plt.ylabel('Imaginary: Frequency (Hz)')
plt.xlabel('Real (exponential multiplier)')
plt.xticks([0, 500, 1000, 1500, 2000], [-1, -0.5, 0.0, 0.5, 1.0])
plt.gca().invert_yaxis()
plt.colorbar()

plt.figure(figsize=(11, 9))
plt.title("Phase of Laplace transform")
plt.imshow(angle_surface, aspect='auto', interpolation='none', cmap=plt.cm.hsv)
plt.ylabel('Imaginary (Frequency, Hz)')
plt.xlabel('Real (exponential multiplier)')
plt.xticks([0, 500, 1000, 1500, 2000], [-1, -0.5, 0.0, 0.5, 1.0])
plt.gca().invert_yaxis()
plt.colorbar()
plt.show()

plt.figure(figsize=(11, 9))
plt.title("Laplace transform, stacked phase and norm")
plt.imshow(angle_surface, aspect='auto', interpolation='none', cmap=plt.cm.hsv)
plt.ylabel('Imaginary: Frequency (Hz)')
plt.xlabel('Real (exponential multiplier)')
plt.xticks([0, 500, 1000, 1500, 2000], [-1, -0.5, 0.0, 0.5, 1.0])
plt.colorbar()
plt.gca().invert_yaxis()
# Rather than a simple alpha channel option, I would have preferred a better transfer mode such as "multiply".
plt.imshow(norm_surface, aspect='auto', interpolation='none', cmap=plt.cm.gray, alpha=0.9)
plt.ylabel('Imaginary: Frequency (Hz)')
plt.xlabel('Real (exponential multiplier)')
plt.xticks([0, 500, 1000, 1500, 2000], [-1, -0.5, 0.0, 0.5, 1.0])
plt.gca().invert_yaxis()
plt.colorbar()
plt.show()

plt.figure(figsize=(11, 9))
plt.imshow(-np.log(norm_surface), aspect='auto', interpolation='none', cmap=plt.cm.summer)
plt.ylabel('Imaginary: Frequency (Hz)')
plt.xlabel('Real (exponential multiplier)')
plt.xticks([0, 500, 1000, 1500, 2000], [-1, -0.5, 0.0, 0.5, 1.0])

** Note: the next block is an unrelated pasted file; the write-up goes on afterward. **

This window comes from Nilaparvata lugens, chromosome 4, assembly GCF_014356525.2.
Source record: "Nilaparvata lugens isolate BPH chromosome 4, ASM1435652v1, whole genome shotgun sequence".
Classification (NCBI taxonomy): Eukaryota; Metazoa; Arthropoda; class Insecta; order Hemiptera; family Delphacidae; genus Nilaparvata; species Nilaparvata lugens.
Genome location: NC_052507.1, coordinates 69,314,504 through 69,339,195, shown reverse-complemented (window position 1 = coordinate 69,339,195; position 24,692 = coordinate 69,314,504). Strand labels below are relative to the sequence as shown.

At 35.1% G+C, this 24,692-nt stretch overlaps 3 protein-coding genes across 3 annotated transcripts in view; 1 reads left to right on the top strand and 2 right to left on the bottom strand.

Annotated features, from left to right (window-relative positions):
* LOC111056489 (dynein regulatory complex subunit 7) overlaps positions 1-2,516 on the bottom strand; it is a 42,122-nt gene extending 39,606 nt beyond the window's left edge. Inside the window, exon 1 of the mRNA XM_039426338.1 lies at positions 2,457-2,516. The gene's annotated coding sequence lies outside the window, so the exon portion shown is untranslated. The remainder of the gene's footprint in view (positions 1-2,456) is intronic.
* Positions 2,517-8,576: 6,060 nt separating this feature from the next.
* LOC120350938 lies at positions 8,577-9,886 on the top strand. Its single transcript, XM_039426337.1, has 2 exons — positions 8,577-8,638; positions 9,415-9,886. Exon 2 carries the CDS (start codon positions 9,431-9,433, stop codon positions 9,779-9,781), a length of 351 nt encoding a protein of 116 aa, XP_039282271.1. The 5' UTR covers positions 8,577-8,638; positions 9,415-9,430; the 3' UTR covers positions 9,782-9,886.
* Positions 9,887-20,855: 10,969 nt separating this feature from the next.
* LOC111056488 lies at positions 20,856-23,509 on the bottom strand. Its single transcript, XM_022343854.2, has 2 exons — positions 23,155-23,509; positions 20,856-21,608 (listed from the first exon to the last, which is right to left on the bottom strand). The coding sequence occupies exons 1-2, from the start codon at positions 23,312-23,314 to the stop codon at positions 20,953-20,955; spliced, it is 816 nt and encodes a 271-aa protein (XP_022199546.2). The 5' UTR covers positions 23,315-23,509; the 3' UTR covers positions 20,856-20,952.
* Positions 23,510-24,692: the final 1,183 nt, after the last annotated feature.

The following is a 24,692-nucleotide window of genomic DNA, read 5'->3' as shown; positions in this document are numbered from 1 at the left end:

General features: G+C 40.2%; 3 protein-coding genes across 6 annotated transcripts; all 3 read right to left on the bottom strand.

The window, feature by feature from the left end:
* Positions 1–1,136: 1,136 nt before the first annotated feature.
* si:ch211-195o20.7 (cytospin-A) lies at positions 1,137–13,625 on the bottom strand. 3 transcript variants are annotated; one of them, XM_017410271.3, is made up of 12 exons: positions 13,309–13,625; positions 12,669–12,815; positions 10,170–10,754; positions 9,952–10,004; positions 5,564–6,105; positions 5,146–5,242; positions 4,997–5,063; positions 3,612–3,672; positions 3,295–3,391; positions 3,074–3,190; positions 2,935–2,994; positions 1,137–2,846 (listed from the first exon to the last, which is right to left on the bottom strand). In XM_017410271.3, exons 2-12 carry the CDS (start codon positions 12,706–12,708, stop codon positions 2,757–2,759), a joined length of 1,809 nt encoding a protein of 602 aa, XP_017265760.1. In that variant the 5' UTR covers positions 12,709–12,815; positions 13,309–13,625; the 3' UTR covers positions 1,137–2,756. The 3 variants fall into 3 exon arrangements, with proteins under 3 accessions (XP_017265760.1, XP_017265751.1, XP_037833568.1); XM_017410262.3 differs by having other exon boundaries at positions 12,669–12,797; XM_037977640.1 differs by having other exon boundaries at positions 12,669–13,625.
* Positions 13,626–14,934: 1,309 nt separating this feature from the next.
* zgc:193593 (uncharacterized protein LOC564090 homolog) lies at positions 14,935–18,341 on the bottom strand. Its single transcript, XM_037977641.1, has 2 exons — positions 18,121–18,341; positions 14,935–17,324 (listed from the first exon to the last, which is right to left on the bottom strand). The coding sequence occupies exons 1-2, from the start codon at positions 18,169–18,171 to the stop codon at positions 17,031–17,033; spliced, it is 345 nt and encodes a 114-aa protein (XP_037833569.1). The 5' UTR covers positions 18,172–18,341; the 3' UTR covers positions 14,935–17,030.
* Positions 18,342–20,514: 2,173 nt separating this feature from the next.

plt.gca().invert_yaxis()
plt.colorbar()
plt.show()```    ## Other interesting stuff

If you want to know more about STFTs, FFTs, Laplace transforms and related signal processing stuff, you may want to watch those videos I gathered to understand the matter:

## Connect with me

```# Let's convert this notebook to a README as the GitHub project's title page:
!jupyter nbconvert --to markdown Filtering.ipynb
``````[NbConvertApp] Converting notebook Filtering.ipynb to markdown
[NbConvertApp] Support files will be in Filtering_files/
[NbConvertApp] Making directory Filtering_files
[NbConvertApp] Making directory Filtering_files
[NbConvertApp] Making directory Filtering_files
[NbConvertApp] Making directory Filtering_files
[NbConvertApp] Making directory Filtering_files
[NbConvertApp] Making directory Filtering_files
[NbConvertApp] Making directory Filtering_files
[NbConvertApp] Making directory Filtering_files
[NbConvertApp] Writing 8867 bytes to Filtering.md
``````

Simple demo of filtering signal with an LPF and plotting its Short-Time Fourier Transform (STFT) and Laplace transform, in Python.